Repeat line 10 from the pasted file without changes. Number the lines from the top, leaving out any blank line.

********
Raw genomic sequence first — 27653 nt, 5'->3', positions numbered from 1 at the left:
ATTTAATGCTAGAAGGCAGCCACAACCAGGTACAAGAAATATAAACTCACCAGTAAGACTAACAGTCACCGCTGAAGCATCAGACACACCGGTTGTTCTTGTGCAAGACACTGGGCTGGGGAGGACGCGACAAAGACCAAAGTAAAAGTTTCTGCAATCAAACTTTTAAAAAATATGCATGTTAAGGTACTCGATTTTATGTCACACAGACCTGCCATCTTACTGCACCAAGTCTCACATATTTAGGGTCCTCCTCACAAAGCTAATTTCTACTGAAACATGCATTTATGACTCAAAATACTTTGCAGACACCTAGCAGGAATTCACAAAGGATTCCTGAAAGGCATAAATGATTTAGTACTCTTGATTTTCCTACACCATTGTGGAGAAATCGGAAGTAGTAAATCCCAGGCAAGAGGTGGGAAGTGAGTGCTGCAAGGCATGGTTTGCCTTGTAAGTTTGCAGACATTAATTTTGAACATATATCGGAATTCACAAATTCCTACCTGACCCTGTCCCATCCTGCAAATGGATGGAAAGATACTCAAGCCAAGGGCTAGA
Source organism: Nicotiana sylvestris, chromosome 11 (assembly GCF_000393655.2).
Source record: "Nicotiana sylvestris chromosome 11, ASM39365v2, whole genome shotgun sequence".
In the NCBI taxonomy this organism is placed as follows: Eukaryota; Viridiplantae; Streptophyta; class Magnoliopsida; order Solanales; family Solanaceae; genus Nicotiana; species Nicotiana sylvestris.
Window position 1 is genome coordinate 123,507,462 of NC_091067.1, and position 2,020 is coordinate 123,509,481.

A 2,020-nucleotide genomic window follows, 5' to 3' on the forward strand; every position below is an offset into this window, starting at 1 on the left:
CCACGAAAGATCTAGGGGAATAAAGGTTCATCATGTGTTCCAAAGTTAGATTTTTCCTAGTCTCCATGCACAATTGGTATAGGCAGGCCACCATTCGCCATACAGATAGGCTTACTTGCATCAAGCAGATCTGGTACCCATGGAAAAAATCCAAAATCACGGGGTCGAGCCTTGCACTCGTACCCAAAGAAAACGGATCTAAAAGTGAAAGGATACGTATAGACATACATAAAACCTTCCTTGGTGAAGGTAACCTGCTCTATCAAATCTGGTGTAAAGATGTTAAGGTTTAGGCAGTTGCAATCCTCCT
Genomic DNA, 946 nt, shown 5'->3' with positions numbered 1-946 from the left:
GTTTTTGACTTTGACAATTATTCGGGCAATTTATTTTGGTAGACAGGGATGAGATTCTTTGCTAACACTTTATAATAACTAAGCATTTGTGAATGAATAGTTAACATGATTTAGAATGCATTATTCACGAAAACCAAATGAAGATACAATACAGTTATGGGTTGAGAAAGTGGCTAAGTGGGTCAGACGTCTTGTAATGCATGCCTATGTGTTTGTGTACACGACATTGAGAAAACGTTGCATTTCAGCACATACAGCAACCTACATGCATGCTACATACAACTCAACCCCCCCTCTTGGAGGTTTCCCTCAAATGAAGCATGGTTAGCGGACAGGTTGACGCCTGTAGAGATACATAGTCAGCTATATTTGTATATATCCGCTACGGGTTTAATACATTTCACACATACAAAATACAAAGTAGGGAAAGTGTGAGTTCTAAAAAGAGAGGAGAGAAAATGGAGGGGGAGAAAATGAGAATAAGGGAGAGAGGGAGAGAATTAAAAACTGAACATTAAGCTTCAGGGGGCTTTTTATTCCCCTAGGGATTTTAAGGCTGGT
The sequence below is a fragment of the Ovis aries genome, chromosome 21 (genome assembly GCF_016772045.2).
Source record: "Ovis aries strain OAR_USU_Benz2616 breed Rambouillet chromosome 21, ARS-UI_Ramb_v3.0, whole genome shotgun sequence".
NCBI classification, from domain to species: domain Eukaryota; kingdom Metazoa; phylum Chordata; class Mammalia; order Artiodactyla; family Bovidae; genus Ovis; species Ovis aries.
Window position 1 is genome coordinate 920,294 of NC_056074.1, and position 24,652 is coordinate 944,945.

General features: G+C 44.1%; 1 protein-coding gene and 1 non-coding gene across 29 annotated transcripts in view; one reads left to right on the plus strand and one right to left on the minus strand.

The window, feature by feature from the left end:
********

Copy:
GTTTTTGACTTTGACAATTATTCGGGCAATTTATTTTGGTAGACAGGGATGAGATTCTTTGCTAACACTTTATAATAACTAAGCATTTGTGAATGAATAGTTAACATGATTTAGAATGCATTATTCACGAAAACCAAATGAAGATACAATACAGTTATGGGTTGAGAAAGTGGCTAAGTGGGTCAGACGTCTTGTAATGCATGCCTATGTGTTTGTGTACACGACATTGAGAAAACGTTGCATTTCAGCACATACAGCAACCTACATGCATGCTACATACAACTCAACCCCCCCTCTTGGAGGTTTCCCTCAAATGAAGCATGGTTAGCGGACAGGTTGACGCCTGTAGAGATACATAGTCAGCTATATTTGTATATATCCGCTACGGGTTTAATACATTTCACACATACAAAATACAAAGTAGGGAAAGTGTGAGTTCTAAAAAGAGAGGAGAGAAAATGGAGGGGGAGAAAATGAGAATAAGGGAGAGAGGGAGAGAATTAAAAACTGAACATTAAGCTTCAGGGGGCTTTTTATTCCCCTAGGGATTTTAAGGCTGGT